Social media isn’t just about pushing out quality content, it’s about building community. Creating content that your audience can connect with, and then actively engaging with them, is key in securing a loyal and engaged audience. Social media gives brands the opportunity to connect with their audience on a more personalised level, but it’s essential to get it right because it can go wrong fast.
When community management is done right, it can do wonders for brand reputation. And the open, two-way nature of Twitter makes it ideal for building community. To make our case, we’ve rooted around the @s, mentions, and threads of much-loved Twitter brands and found some outstanding community management examples done right.
What makes a good community management example?
Community Management is the process through which organisations seek to build an engaged audience around their brand, products, or services using social media. It requires actively monitoring your social channels, engaging with fans and followers who comment or ask questions, and pro-actively starting interesting conversations with them.
Innocent has long been the envy of many in the social and marketing worlds. The brand’s tone of voice, content, and product marketing is fun, engaging, and consistent across the board. And this certainly carries through to their community management.
SOME STUFF WE’RE PROUD OF:
1. Our 800m swimming badge
2. Completed a “hard” Su Doku (once)
3. Got out of bed before 8:59 this morning
4. Can sometimes catch grapes in our mouth
5. Been a @BCorpUK since 2018
— innocent drinks (@innocent) March 9, 2021
Another much-loved British drink, Yorkshire Tea has been a brand of the people for many years. They are pros at finding clever ways to include their brand in memes and engaging content and are always ready to provide a bit of comic relief.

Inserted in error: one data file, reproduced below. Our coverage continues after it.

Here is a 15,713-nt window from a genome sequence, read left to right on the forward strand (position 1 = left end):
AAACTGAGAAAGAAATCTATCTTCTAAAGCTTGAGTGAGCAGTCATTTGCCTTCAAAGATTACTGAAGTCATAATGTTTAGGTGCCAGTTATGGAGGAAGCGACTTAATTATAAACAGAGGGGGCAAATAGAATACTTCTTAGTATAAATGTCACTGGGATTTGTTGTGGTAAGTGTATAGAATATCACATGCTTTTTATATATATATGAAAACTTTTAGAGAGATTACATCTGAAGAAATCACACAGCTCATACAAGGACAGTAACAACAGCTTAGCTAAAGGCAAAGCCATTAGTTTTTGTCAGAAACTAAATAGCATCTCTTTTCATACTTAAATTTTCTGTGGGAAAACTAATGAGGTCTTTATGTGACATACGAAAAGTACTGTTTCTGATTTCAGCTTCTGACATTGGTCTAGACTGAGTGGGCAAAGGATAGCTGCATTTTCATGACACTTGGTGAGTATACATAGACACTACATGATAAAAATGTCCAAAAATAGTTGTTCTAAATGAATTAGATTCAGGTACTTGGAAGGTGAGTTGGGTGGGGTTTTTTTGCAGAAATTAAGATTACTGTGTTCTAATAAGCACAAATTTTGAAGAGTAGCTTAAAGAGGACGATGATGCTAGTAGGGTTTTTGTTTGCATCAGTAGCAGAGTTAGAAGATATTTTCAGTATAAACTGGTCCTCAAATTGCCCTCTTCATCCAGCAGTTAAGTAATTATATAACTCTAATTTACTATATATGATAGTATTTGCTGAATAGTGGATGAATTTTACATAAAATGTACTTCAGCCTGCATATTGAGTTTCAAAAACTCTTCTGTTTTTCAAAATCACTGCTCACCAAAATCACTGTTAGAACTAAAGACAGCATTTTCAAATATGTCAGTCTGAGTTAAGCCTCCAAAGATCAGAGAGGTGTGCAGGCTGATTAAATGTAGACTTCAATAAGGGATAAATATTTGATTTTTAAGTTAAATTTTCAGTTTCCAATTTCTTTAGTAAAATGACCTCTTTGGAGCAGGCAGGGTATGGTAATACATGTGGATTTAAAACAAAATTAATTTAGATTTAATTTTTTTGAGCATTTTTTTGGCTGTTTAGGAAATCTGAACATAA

Missing the pub? Here's a delicious make-at-home cocktail to get you through the rest of lockdown!
This took A LOT of testing.
*Falls off chair* pic.twitter.com/P209uXjQ5x
— Yorkshire Tea (@YorkshireTea) November 20, 2020
The cake section!
— Yorkshire Tea (@YorkshireTea) April 24, 2020
Cloud-based software company, Salesforce, integrates thought leadership with fun, relatable content. Engaging with users is essential to build your reputation, and if you create a good enough rapport, like our Community Manager Ross has for Salesforce UK, your audience will even start doing your job for you.
Dear person who's monitoring the @SalesforceUK account today:
I hope you're having a great day!
— Amnon Kruvi (@KruvMan) February 16, 2021
Tesco Mobile’s community management blends fun and friendly with informative. The team members each sign off their replies with their names, and followers even have favourite team members, a real sign that they’ve built up a solid community.
— The Good Flower Co (@feesflowers) March 11, 2021
🙈 I am sorry to hear this. Maybe time for a change 😏 – Jade
— Tesco Mobile (@tescomobile) March 11, 2021
You might think that a confection brand such as Skittles wouldn’t have a lot to talk about, but they have some clever ways to talk about their brand in a fun and engaging way. Just looking at their well-known adverts from over the years, you’ll know that they aren’t a brand that take themselves too seriously. And this light-hearted, fun side really comes into its own on Twitter.
It's always "how are you going to take LIME SKITTLES away from us?"
and never "how are you skittles?"
— SKITTLES (@Skittles) March 2, 2021
Omg marketing works!!!!
— SKITTLES (@Skittles) March 11, 2021
Netflix knows its role: provide entertainment to the masses. Whether that is adding shows and films to their platform, producing their own content, or simply poking fun at themselves. Netflix is already a global meme in itself, so the brand joining in with the nation’s narrative has gained them a place in the hearts of many.
Us: A Star Is Born (2018) comes to Netflix UK/IE on 11 April
— Netflix UK & Ireland (@NetflixUK) March 11, 2021
Need help? If you’re looking to kick-start your own community management, please get in touch: